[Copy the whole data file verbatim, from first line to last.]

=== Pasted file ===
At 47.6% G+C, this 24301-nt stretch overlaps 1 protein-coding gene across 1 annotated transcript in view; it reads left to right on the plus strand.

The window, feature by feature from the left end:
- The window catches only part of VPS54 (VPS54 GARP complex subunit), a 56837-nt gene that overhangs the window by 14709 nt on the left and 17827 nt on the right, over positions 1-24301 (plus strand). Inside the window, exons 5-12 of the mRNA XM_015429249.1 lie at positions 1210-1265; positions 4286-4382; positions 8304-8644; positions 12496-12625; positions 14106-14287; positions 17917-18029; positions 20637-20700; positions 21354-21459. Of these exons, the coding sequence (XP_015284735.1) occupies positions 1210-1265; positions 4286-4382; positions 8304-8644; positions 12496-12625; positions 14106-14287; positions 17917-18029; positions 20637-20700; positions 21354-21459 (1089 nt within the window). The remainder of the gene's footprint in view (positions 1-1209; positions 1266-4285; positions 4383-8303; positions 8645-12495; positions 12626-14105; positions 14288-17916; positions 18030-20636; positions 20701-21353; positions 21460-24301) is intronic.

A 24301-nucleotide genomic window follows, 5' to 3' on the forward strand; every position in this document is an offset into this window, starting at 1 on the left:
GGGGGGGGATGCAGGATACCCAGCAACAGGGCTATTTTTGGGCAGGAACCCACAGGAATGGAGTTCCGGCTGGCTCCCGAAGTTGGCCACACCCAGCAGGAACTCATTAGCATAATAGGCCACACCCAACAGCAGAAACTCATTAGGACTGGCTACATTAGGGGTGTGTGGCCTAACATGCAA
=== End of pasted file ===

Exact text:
At 47.6% G+C, this 24301-nt stretch overlaps 1 protein-coding gene across 1 annotated transcript in view; it reads left to right on the plus strand.

The window, feature by feature from the left end:
- The window catches only part of VPS54 (VPS54 GARP complex subunit), a 56837-nt gene that overhangs the window by 14709 nt on the left and 17827 nt on the right, over positions 1-24301 (plus strand). Inside the window, exons 5-12 of the mRNA XM_015429249.1 lie at positions 1210-1265; positions 4286-4382; positions 8304-8644; positions 12496-12625; positions 14106-14287; positions 17917-18029; positions 20637-20700; positions 21354-21459. Of these exons, the coding sequence (XP_015284735.1) occupies positions 1210-1265; positions 4286-4382; positions 8304-8644; positions 12496-12625; positions 14106-14287; positions 17917-18029; positions 20637-20700; positions 21354-21459 (1089 nt within the window). The remainder of the gene's footprint in view (positions 1-1209; positions 1266-4285; positions 4383-8303; positions 8645-12495; positions 12626-14105; positions 14288-17916; positions 18030-20636; positions 20701-21353; positions 21460-24301) is intronic.

A 24301-nucleotide genomic window follows, 5' to 3' on the forward strand; every position in this document is an offset into this window, starting at 1 on the left:
GGGGGGGGATGCAGGATACCCAGCAACAGGGCTATTTTTGGGCAGGAACCCACAGGAATGGAGTTCCGGCTGGCTCCCGAAGTTGGCCACACCCAGCAGGAACTCATTAGCATAATAGGCCACACCCAACAGCAGAAACTCATTAGGACTGGCTACATTAGGGGTGTGTGGCCTAACATGCAA